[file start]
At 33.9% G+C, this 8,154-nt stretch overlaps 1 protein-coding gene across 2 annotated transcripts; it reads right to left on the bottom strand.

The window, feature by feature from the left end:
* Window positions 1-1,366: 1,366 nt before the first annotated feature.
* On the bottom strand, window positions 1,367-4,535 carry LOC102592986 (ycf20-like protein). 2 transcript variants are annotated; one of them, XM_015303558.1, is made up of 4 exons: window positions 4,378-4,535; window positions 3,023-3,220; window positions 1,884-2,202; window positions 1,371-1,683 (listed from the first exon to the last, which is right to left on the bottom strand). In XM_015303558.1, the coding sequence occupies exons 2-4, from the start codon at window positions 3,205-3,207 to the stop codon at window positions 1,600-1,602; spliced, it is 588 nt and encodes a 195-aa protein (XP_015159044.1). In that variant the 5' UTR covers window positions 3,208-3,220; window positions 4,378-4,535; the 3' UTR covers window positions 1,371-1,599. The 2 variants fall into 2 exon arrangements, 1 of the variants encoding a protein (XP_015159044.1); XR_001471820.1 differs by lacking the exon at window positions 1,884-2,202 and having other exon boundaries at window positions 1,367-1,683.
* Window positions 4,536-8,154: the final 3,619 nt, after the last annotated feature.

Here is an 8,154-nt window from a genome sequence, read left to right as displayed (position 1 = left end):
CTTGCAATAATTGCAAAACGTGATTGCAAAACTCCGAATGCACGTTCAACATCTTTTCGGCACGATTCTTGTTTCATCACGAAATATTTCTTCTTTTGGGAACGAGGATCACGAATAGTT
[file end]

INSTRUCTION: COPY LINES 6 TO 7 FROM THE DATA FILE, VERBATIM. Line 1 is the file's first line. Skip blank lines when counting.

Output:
Here is an 8,154-nt window from a genome sequence, read left to right as displayed (position 1 = left end):
CTTGCAATAATTGCAAAACGTGATTGCAAAACTCCGAATGCACGTTCAACATCTTTTCGGCACGATTCTTGTTTCATCACGAAATATTTCTTCTTTTGGGAACGAGGATCACGAATAGTT